As Canada prepares to host the world’s best, Vancouver 2010, The Globe and Mail, and the University of British Columbia in collaboration with universities across Canada, are partnering on a unique project inviting the public to flex their intellect via podcasts by some of the country’s best minds on topics related to the 2010 Winter Games.
My podcast is live
Who will be the future Olympic and Paralympic athlete? The impact of advances in science and technology and bodily assistive devices on Sport.
American athlete Aimee Mullins has been a guest editor over at Gizmodo recently, and her “Racing on Carbon Fibre Legs” is worth a read on Cheetah legs, Pistorius, an ableism. Amongst the things of interest are:
As of yet, the best prosthetic available is not as efficient and not as capable as what Mother Nature gives us — or, what she was supposed to give me and South African sprinter Oscar Pistorius. The revolutionary design of the woven carbon-fibre Cheetah Leg, nicknamed for its design inspiration, has been in existence for nearly 15 years — and after my initial triumphs with them in the mid 1990s, it has been the leg of choice for nearly all elite amputee sprinters. But in one instant, after Pistorius entered a summer 2007 track meet in Rome and placed second in a field of runners possessing flesh and bone legs, he and I were deemed too abled.
The 2009 Speedo CAN-AM Para Swimming Championships are being held July 30-31, Aug 1 at the Kinsmen Sports Centre, Edmonton, AB. Heats: 9:30 am – 12 pm; Finals: 4:30 pm – 8:30 pm. Swimmers with a broad range of disabilities (functional, visual, and intellectual) will be attending from Canada, the United States, Australia, and Nigeria. For more information on the competition check here.
(This news story originally appeared on the Wired blog, with credit to be given to BA Haller over at the Media and Disability blog.)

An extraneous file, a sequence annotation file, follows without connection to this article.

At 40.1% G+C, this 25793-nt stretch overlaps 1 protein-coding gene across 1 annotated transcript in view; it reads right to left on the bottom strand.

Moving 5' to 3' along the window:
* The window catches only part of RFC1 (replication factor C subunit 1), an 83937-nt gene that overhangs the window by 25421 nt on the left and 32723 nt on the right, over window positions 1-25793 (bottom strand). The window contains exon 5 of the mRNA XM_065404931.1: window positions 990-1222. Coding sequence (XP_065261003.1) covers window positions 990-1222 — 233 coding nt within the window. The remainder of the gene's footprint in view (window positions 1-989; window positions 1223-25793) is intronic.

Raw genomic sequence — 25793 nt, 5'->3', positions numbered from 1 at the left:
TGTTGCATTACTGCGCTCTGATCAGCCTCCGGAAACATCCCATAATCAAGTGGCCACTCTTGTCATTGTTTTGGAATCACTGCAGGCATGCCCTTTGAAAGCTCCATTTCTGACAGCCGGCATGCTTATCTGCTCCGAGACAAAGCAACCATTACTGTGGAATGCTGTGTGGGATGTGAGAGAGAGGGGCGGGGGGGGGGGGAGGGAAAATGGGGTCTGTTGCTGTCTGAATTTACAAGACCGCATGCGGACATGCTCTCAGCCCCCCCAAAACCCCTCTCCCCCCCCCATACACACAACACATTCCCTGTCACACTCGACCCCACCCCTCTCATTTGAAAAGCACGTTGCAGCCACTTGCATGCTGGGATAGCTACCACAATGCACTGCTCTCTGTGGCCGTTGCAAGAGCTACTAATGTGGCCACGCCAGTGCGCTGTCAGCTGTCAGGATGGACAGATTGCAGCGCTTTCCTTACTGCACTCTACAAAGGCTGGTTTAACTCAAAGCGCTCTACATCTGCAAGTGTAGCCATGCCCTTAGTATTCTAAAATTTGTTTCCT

Snapshot of Beijing subway station with a train in the station. In the foreground, the viewer sees a wheelchair symbol on the platform indicating an accessible entrance and exit. ST
In what may be the most significant improvement in human rights brought about by the 2008 Olympics and Paralympics, Beijing has become less of a Forbidden City for the disabled. Even though more than one million disabled people live within its city limits, Beijing’s crowded subway was practically inaccessible to anyone not able to rush to the front of the platform on their own two feet. Now, according to the official Chinese government information site china.org.cn, the improvements made in preparation for the Games will become permanent, allowing disabled riders to travel without barriers.
“I can’t believe this is true. Three hours ago I was at home, and now I’m here with all these others watching Paralympic Games competitions,” randomly-selected wheelchair-bound Beijing citizen Wang Shufen said. “The volunteers and subway and bus workers were really helpful. Without them, I would never have made it.” Of course, China.org.cn made sure to note that the 70-year-old Wang was smiling all through her interview, and never mentioned whether she lived ten feet or ten miles from the stadium. Still, for a city that banned the country’s few guide dogs and disqualified the disabled from entrance to many schools, any effort to open the city’s transit infrastructure to the disabled is a welcome change.
With both hands raised and signalling “V” for victory, Canada’s Valerie Grand’Maison celebrates her win in the women’s 100-metre freestyle at the Beijing Paralympics on Wednesday Sept 10, 2008. It was her third gold medal of the Games.
The Star.com/Toronto Star
September 11, 2008
BEIJING–Swimmer Valerie Grand’Maison picked up her third gold medal of the Paralympic Games yesterday by breaking her world record in the women’s 100-metre freestyle for the visually impaired.
Lauren Barwick added gold in equestrian and wheelchair athletes Chantal Petitclerc and Dean Bergeron raced to victories on the track as Canada picked up four gold medals on the day.
Grand’Maison finished first in 58.87 seconds, taking more than a half-second off her previous mark of 59.57 set at the 2006 world championship. The 19-year-old from Montreal, who won gold earlier in the 400 freestyle and 100 butterfly, said her preparation has been the key to her success. “I’m eating and resting properly and I’m not letting myself be bothered by any distractions,” Grand’Maison said. “I’ve been pretty nervous for the races but the crowd has been absolutely great.”
Sept. 9 (Bloomberg) — Double-amputee Oscar Pistorius won today’s 100 meters at the Paralympic Games in Beijing, though he missed his objective of beating his own world record time. South Africa’s Pistorius, nicknamed “Blade Runner” because of his carbon-fiber prosthetic legs, finished in 11.17 seconds at the Bird’s Nest stadium, about a quarter of a second slower than his world mark of 10.91 set last year. Continue reading →